Mohamed, a former chairman of Parliamentary Select Committee on Constitution (PSC) who served as an MP for one term between 2007 and 2013, quit politics saying it “choked the soul”. He later bounced back as constitutional and legal affairs adviser in the Office of the President in 2014.
After leaving the OP in 2017, Mohamed ventured into private business and legal practice.
Three weeks ago, he was among lawyers awarded the senior counsel rank by the now retired Chief Justice David Maraga.
Mohamed’s candidacy in Nairobi is being sold as the alternative between the extremes of President Uhuru Kenyatta and opposition leader Raila Odinga’s choice candidate on one hand, and Deputy President William Ruto’s on the other.
“It is true I am under enormous pressure, and I am giving it serious consideration. You and I no doubt agree that Nairobi deserves better than what we have, and what we have had. We will spend 80 per cent of our lives here and will most likely die here, so why not,” Mohamed said when contacted.
He said he never quit politics, but opted to play a background role in shaping leadership and governance, especially in counties.
He claimed the city was too important to be left to ‘thuggish’ elements who miss the bigger picture and eventually bring it down with them.
“All in all, the city residents, rich or poor, are paying the price for failing to get it right in leadership. When it’s well settled, and I am in the race, I will speak to Nairobians and I am sure they will listen,” he said.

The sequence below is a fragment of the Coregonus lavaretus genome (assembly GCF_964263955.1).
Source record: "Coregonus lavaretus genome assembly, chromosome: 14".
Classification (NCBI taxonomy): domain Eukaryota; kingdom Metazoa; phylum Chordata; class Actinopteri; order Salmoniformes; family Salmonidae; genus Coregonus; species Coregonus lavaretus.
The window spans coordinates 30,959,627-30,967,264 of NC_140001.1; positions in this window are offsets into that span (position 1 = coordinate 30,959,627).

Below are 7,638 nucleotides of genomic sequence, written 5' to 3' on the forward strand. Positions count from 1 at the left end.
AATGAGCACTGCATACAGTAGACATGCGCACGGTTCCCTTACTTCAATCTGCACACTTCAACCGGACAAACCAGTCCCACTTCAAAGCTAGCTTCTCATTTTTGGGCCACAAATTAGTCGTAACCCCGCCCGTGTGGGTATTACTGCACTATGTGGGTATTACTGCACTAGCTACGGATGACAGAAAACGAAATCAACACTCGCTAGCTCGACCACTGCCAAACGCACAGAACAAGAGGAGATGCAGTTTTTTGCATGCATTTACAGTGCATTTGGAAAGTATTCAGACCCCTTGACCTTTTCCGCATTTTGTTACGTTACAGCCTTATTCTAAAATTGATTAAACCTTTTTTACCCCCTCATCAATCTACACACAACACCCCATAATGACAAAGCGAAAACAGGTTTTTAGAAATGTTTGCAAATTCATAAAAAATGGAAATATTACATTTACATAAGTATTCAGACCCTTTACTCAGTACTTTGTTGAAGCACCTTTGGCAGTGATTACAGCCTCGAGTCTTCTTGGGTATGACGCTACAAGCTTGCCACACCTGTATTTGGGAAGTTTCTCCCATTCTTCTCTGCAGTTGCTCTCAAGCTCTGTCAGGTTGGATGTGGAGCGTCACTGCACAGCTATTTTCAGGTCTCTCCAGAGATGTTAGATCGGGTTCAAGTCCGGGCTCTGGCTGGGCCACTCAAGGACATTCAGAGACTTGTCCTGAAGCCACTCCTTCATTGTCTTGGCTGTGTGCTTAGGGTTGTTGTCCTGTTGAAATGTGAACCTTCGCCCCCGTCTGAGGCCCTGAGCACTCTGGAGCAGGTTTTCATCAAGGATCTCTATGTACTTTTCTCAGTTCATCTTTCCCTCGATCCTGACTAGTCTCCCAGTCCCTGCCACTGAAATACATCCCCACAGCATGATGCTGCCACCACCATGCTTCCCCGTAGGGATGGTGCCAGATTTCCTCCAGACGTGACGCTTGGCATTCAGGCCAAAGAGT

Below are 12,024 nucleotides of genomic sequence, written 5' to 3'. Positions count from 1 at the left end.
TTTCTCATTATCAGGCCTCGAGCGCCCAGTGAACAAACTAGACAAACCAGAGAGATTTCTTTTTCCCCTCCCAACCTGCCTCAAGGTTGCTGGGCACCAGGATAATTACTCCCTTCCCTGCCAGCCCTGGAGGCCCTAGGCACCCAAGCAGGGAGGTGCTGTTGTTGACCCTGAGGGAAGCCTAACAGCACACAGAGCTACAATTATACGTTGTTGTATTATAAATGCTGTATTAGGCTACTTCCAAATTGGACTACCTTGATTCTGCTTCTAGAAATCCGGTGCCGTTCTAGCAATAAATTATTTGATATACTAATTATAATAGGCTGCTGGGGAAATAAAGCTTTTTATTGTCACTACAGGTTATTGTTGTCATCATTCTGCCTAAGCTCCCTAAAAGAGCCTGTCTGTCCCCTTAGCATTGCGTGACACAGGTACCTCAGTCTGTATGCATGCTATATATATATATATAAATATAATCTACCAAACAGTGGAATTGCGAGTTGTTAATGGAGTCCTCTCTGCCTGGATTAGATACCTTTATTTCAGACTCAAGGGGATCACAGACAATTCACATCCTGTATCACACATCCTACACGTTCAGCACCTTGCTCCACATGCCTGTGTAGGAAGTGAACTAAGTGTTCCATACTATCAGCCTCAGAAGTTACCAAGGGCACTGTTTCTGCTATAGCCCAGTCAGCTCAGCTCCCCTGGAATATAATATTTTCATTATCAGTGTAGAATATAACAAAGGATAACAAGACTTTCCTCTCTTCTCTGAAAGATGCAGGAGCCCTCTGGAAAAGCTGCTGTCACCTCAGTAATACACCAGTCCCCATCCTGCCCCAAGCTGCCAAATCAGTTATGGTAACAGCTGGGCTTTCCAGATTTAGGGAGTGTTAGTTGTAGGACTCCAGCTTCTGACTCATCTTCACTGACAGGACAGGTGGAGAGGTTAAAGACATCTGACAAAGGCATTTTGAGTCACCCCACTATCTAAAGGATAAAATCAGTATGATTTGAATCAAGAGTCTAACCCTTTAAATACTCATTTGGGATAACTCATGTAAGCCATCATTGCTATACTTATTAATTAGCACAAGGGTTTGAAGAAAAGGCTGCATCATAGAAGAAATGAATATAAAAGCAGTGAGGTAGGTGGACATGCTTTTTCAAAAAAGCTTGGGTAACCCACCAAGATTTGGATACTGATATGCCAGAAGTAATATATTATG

Mohamed made his debut in Parliament on Safina ticket. At a fairly young age – mid 30s – he upset major forces to become chair of parliamentary legal affairs committee and later PSC, beating powerful figures such as the now Deputy President William Ruto in the process.
Together with Ababu Namwamba, the Harvard schooled lawyer went on to deliver the constitutional review process through the murky political waters, ending up in Naivasha where compromise deals were made and the draft constitution agreed upon.
He now joins the swelling list of hopefuls who include Bishop Margaret Wanjiru of United Democratic Alliance (UDA), Building Bridges Initiative co-chair Dennis Waweru, businesswoman Agnes Kagure, political commentator Eric Mokua, Kanu’s Betty Adera and lawyer Miguna Miguna.
All are hoping that the anticipated vetting of former Governor Mike Sonko’s deputy governor nominee Anne Mwenda, slated for tomorrow, will fall in the eyes of the law.
“This is not about me… it’s about you and all of us. I believe I am qualified, and I would like all other qualified city residents to express interest. Nairobi will not be transformed by angels from the skies. It’s us. I really hope that I do not have to run,” Mohamed said.
His options lie with his former party, Safina, Party of National Unity (PNU) associated with former President Mwai Kibaki, or vie as an independent and cash in from all sides.